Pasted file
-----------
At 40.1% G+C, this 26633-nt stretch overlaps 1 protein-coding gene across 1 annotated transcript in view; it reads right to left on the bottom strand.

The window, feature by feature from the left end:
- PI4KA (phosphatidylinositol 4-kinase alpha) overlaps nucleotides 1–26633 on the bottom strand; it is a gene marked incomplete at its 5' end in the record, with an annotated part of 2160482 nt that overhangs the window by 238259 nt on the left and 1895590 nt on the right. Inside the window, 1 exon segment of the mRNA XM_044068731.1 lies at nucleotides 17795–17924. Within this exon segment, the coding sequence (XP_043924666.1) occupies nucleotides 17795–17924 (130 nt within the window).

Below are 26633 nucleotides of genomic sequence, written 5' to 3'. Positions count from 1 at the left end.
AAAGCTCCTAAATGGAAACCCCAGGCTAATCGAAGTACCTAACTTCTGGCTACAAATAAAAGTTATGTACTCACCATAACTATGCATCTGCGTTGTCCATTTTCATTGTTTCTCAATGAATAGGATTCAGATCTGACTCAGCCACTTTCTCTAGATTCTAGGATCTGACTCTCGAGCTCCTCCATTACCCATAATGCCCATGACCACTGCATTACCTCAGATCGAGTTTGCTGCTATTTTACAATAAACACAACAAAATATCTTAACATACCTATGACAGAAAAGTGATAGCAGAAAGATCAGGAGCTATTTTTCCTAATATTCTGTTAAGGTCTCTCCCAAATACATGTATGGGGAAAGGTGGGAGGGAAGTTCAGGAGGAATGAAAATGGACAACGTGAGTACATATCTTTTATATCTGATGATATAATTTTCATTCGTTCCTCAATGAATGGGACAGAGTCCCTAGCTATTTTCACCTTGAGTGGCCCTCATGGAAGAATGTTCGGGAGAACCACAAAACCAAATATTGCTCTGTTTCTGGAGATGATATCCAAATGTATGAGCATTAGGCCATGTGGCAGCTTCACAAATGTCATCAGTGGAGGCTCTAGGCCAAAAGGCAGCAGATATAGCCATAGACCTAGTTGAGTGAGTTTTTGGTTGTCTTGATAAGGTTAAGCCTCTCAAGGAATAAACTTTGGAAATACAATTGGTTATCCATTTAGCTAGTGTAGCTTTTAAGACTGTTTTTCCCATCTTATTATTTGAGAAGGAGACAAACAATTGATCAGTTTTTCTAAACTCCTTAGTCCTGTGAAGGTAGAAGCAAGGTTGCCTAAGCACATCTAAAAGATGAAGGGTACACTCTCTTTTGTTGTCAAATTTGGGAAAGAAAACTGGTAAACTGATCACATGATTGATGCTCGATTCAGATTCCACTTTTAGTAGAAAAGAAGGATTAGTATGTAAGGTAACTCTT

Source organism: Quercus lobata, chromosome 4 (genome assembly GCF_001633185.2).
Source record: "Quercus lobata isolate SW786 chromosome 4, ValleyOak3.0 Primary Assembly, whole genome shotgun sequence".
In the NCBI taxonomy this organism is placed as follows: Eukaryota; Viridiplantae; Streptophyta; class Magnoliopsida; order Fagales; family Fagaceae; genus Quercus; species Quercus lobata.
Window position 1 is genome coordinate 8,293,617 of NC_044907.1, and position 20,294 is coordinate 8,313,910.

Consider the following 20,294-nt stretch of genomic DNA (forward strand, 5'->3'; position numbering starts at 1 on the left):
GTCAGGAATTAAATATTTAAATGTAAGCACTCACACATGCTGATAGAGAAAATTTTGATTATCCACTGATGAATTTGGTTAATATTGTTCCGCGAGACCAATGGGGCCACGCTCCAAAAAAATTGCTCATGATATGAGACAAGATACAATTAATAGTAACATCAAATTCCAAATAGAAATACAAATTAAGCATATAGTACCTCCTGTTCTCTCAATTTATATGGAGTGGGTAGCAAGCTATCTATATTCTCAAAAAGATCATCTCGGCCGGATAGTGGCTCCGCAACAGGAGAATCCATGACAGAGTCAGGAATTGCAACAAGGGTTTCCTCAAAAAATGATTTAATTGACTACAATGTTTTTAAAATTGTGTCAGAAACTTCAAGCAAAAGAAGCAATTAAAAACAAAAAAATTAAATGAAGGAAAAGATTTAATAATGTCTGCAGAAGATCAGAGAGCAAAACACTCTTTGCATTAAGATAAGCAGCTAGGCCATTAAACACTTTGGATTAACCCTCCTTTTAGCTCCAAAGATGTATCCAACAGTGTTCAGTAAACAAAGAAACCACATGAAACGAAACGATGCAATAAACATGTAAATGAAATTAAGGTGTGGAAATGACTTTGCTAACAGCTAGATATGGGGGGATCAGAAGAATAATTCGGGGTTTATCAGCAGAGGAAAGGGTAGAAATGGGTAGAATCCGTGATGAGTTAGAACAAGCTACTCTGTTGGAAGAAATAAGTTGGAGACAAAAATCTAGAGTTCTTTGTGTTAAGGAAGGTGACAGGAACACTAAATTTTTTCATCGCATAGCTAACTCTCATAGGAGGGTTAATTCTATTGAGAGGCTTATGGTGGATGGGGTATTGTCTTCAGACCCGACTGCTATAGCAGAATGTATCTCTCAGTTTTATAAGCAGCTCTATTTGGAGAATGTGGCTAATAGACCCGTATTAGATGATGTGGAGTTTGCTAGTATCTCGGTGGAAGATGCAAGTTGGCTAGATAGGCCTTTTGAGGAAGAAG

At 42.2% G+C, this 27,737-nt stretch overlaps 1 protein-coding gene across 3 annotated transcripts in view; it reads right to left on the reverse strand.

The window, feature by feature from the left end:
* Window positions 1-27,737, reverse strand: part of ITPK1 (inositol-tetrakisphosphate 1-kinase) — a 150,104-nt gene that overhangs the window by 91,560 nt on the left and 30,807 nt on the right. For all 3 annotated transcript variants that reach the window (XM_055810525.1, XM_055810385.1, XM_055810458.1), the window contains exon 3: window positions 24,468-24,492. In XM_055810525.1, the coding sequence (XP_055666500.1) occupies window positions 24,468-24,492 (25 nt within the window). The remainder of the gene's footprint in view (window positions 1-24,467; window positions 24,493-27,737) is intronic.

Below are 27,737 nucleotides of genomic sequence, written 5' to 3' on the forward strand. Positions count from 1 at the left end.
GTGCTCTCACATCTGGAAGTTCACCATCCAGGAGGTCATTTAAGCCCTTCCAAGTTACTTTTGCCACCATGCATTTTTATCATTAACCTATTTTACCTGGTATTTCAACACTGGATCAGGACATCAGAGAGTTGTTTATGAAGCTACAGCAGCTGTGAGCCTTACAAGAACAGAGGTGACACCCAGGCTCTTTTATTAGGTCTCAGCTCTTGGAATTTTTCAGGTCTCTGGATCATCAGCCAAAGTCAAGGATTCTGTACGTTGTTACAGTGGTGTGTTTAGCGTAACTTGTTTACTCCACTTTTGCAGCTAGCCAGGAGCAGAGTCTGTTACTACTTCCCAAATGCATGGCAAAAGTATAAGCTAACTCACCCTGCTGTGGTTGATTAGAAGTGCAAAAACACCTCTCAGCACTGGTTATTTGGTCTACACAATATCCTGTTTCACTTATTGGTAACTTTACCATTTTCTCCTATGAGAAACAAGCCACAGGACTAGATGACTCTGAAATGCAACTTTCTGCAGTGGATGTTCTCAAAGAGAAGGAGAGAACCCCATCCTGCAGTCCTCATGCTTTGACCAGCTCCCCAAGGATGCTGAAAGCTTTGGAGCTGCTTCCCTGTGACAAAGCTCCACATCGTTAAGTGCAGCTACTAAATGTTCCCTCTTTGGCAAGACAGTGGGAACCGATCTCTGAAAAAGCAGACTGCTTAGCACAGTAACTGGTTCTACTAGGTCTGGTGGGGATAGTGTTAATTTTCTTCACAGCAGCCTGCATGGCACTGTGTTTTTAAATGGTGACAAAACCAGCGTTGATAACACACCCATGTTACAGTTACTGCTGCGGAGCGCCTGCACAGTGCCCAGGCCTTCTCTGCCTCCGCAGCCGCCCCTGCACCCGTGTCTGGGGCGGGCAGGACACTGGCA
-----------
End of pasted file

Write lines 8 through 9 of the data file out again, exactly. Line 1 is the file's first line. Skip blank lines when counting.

In the NCBI taxonomy this organism is placed as follows: Eukaryota; Viridiplantae; Streptophyta; class Magnoliopsida; order Fagales; family Fagaceae; genus Quercus; species Quercus lobata.
Window position 1 is genome coordinate 8,293,617 of NC_044907.1, and position 20,294 is coordinate 8,313,910.